Brave Spirits Theatre is dedicated to plays from the era of verse and violence which contrast the baseness of humanity with the elegance of poetry. By staging dark, visceral, intimate productions of Shakespeare and his contemporaries, we strive to tear down the perception of these plays as proper and intellectual and instead use them to explore the boundaries of acceptable human behavior.
Text: We are unabashedly obsessed with language. We believe the text itself holds all the clues we need to perform an early modern play with truth and vitality. We examine imagery, verse, rhetorical devices, and embedded stage directions. Shakespeare and his contemporaries wrote beautiful imagery, but they also used language that was bawdy, gritty, and realistic; we embrace both with equal relish. In short, we trust the text and it is the basis of our work.
Actor: We are a company that believes the actor is at the center of the artistic process. We seek out artists who are willing to take creative risks, who are bold and courageous, who are ensemble-driven, and who are professionally-minded in their commitment to the art. The actor is the vessel through which the text comes to life, and as such the actor must be intellectually, emotionally, and physically adept.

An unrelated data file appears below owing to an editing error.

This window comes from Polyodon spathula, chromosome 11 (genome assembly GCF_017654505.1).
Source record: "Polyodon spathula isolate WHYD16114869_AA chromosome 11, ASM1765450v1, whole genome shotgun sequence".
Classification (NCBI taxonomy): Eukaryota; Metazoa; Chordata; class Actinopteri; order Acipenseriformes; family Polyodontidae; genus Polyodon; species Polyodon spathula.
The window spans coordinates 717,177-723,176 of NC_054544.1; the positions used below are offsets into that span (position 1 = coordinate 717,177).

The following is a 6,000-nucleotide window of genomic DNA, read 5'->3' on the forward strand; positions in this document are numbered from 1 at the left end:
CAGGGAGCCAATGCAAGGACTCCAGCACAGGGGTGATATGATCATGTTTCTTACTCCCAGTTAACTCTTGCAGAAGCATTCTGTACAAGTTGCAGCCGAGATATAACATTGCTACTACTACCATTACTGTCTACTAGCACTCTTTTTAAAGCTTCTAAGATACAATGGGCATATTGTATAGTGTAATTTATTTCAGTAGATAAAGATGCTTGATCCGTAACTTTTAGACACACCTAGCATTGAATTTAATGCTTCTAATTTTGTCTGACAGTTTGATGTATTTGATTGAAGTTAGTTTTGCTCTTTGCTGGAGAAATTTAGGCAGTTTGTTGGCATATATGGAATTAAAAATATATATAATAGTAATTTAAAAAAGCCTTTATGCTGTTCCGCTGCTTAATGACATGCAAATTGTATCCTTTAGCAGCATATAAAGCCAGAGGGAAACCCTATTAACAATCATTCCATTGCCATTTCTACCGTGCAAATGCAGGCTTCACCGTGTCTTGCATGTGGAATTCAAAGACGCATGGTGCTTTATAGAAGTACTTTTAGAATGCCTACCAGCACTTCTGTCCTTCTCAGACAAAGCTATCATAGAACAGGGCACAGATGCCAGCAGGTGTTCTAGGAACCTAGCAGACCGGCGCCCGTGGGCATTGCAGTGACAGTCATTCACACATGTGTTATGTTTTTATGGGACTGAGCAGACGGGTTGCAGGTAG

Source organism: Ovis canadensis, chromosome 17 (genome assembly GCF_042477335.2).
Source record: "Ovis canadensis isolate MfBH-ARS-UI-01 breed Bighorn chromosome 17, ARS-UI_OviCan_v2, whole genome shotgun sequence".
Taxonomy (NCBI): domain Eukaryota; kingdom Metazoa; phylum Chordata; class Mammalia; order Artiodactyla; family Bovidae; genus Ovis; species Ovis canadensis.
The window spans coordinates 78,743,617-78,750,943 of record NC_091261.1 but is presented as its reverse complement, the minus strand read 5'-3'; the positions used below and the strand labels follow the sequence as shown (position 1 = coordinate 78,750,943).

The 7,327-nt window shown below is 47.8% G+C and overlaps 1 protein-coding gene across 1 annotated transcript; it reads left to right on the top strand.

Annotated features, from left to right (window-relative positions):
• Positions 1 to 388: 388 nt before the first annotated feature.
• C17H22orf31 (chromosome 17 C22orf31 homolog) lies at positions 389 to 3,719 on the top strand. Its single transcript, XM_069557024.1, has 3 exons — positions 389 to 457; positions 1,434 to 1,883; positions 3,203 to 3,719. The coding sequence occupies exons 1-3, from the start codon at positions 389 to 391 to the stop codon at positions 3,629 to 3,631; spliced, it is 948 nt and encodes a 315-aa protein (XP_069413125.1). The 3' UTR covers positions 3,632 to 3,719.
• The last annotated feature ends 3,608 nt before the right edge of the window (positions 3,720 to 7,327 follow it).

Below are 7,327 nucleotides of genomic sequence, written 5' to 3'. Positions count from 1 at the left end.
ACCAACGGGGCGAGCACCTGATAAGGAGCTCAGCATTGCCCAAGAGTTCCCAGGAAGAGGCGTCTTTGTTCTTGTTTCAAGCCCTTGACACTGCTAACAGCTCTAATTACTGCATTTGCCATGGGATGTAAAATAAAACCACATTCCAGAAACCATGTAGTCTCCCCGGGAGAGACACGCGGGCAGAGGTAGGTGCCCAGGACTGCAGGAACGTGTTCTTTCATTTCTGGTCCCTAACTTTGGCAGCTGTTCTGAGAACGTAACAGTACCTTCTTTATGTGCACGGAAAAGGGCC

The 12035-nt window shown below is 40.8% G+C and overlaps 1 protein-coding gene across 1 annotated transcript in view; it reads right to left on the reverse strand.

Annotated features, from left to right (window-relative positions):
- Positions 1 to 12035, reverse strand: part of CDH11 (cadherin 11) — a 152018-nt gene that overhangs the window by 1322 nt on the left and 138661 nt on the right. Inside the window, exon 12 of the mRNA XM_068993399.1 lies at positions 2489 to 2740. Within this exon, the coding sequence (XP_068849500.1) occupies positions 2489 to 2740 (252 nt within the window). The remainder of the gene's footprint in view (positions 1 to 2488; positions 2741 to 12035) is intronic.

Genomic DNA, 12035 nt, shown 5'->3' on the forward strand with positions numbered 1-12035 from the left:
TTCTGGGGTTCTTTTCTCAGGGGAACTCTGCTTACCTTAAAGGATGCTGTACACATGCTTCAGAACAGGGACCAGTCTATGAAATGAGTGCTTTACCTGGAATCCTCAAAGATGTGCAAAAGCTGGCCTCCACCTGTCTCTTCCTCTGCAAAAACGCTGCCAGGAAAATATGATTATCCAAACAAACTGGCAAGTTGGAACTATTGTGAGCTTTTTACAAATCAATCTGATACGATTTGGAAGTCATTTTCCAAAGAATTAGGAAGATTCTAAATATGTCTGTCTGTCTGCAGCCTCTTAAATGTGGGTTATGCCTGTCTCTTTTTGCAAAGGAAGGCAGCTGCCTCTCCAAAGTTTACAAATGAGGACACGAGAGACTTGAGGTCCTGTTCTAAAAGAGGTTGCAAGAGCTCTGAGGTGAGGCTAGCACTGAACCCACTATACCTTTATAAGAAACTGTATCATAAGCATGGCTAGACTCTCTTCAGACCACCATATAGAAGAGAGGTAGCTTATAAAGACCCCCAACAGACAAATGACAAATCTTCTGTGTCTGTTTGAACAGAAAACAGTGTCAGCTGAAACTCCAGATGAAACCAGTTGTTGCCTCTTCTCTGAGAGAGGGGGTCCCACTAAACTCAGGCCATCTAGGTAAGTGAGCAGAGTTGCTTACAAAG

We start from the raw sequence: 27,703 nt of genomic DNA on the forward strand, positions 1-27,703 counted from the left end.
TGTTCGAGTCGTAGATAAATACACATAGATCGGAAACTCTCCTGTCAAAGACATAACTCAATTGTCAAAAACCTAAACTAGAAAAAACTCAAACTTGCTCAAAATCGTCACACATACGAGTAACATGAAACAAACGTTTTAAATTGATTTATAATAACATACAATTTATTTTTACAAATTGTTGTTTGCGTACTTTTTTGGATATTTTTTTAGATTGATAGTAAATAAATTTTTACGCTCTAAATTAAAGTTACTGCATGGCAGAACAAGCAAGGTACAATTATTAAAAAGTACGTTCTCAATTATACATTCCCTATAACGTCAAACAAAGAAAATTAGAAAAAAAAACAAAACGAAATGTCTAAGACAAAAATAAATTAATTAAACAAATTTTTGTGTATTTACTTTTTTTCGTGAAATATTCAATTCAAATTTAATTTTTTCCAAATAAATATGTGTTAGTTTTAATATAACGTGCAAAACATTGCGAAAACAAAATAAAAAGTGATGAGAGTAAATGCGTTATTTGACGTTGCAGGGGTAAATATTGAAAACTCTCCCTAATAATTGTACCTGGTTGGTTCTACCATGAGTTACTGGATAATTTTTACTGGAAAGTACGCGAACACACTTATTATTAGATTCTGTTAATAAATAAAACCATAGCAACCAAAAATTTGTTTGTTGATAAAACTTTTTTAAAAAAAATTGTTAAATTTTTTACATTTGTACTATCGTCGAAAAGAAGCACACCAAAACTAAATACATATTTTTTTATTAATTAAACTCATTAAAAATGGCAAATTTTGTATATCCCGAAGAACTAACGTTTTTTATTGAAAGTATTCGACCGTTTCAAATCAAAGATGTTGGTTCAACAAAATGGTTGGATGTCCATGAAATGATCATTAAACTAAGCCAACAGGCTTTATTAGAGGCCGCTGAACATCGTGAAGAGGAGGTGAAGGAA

Women: Brave Spirits believes we have an ethical responsibility to address the disparity of the female presence in classical theatre. Though women make up 51% of the population, only 16% of Shakespeare’s characters are female. By engaging in cross-gender casting and re-gendering characters, we seek to increase women’s access to and voice in the canon of great dramatic works. We also strive to stage productions that focus on the traditionally silenced female narrative and question the patriarchal constructs present in these works.
Audience: We feel that the audience is the final ingredient needed to bring the play to life. In keeping with the early modern aesthetic, there is no fourth wall, and we welcome the audience as an active participant in the world of the play. Actors may invite the audience to turn into a raucous mob, their confidants, or the butt of a joke. By playing with the audience rather than to them, we make these plays exciting, accessible, and relevant.